Sterling's antitrust argument has raised skepticism from many antitrust experts. Keep in mind, Sterling has contractually agreed that ownership of an NBA team isn't in a free market. There are numerous rules, found in the league constitution and bylaws, that make owning an NBA team much more regulated from owning most types of businesses. Among those rules is that the league has ultimate authority over franchise ownership. Also, Sterling's ouster as Clippers owner poses no disruption to the underlying asset: the team. If the NBA was contracting the Clippers and removing it from competition of other NBA teams, Sterling may have a more plausible argument for antitrust injury. But the team isn't going anywhere. Only Sterling is departing.
Sterling's contention that the purchase price of the Clippers in the forced sale may have proven harmful also seems like a non-starter. The Clippers will be sold for $2 billion, the most amount ever paid for an NBA team and four times the team's valuation last year.
Sterling's point about consumer preference seems misplaced as well. On Thursday, E-Poll Market Research ranked Sterling "the most hated man in America" and his ownership of the Clippers has attracted criticism for years. It seems likely that most consumers of Clippers games and merchandise would prefer Steve Ballmer leading the Clippers instead of Sterling.
Sterling may seek a temporary restraining order to block the sale
As Robert Raiola first identified on SI.com, Donald Sterling's lawyer has a reason to object to the sale of the Clippers: capital gain taxes. Sterling will pay approximately 33 percent in federal and state capital gain taxes on the difference between his cost basis and the sale price of the team. If the Ballmer deal goes through, Donald and Shelly Sterling will pay about $662 million in capital gain taxes. That would leave him with approximately $1.34 billion after tax. If Donald Sterling holds onto the team and dies before a sale takes place, his heirs would inherit the team at its present-market value. The value of his share of the team would therefore "step up" and should they later sell it, they would only pay capital gain taxes on the difference between the value when they inherited it and the sale price. To be clear, inheritance issues can be complicated, and as Raiola stresses, the Sterling estate might be obligated to pay significant estate taxes outside of any capital gain taxes.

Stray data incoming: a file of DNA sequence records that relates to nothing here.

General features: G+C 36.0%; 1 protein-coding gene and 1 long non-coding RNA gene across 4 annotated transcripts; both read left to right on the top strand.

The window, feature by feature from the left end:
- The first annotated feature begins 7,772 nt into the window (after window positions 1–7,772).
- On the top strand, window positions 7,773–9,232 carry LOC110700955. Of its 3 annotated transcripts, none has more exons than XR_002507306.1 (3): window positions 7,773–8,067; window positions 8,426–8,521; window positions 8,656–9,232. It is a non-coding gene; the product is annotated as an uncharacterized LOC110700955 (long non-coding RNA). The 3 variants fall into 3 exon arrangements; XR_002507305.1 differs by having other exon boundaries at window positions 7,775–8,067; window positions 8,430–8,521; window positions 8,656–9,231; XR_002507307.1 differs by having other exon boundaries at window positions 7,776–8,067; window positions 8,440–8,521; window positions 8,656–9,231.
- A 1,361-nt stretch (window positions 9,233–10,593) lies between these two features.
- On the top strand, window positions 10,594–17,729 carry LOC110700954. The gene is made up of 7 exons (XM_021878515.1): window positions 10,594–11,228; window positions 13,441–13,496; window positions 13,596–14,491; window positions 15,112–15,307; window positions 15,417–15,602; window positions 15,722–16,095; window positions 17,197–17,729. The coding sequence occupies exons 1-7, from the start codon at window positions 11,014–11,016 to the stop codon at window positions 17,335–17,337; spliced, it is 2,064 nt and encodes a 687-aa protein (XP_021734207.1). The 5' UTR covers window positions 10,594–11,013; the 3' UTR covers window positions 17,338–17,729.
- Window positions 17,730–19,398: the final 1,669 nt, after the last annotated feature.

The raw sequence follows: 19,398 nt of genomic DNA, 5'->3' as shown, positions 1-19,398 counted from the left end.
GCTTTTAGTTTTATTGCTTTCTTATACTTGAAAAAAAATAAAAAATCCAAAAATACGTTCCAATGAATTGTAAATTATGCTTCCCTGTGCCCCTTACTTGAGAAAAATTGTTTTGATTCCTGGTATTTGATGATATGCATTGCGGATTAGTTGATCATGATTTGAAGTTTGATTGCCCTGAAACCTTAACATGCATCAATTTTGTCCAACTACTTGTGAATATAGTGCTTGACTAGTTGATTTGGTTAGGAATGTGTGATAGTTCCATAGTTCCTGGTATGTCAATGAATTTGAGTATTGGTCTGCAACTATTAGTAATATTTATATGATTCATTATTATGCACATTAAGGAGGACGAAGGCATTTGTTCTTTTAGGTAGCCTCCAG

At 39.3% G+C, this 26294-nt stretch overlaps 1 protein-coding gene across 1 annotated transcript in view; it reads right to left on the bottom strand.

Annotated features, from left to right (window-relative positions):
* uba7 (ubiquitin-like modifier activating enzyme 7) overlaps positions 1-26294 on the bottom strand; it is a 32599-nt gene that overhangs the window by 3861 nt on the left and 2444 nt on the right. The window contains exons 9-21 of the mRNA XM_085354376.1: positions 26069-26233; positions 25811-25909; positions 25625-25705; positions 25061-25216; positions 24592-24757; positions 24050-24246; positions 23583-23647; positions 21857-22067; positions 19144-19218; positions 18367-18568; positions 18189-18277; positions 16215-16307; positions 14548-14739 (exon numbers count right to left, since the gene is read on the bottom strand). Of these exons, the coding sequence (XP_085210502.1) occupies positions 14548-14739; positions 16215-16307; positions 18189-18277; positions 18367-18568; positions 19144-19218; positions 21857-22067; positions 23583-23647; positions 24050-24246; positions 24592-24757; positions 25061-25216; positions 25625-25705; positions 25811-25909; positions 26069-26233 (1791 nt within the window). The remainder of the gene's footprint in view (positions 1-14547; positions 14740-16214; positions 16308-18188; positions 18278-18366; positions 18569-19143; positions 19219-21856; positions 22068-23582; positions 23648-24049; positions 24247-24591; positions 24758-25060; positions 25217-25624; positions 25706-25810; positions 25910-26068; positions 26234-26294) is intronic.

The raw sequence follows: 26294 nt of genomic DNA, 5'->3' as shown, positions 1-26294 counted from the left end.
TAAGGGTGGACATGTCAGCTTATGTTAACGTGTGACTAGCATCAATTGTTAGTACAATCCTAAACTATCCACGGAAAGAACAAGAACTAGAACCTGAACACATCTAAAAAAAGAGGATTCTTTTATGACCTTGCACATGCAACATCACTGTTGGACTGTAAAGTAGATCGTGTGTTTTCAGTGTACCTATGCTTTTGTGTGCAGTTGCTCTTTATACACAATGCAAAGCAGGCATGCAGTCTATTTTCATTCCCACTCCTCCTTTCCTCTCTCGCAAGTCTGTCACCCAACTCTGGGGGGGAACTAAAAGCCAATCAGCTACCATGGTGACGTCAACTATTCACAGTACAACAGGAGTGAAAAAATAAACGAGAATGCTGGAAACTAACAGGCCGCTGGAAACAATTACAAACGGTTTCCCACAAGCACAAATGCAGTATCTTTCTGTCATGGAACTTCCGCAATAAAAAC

Sterling can attempt to hold onto the team by petitioning a court to grant a temporary restraining order that would enjoin the NBA from carrying out the sale. Sterling's lawsuit references seeking a temporary restraining order as a necessary step to respond to the NBA. As with Sterling's other legal claims, standard of review would work against him, as such orders are considered extraordinary forms of relief. But sports litigator Eugene Egdorf tells SI.com that Sterling may have a viable path. Egdorf believes the NBA could struggle to legitimately show there was no forced sale, when the league "apparently unilaterally removed Sterling as controlling owner, without a vote or hearing, and gave [the Clippers] to his estranged wife to only then immediately sell the team just as the NBA desired, without his permission (or permission clouded by possible mental incompetence). Incredibly the NBA then approved the sale in less than 24 hours. The NBA can't credibly contend its fingerprints are not all over this."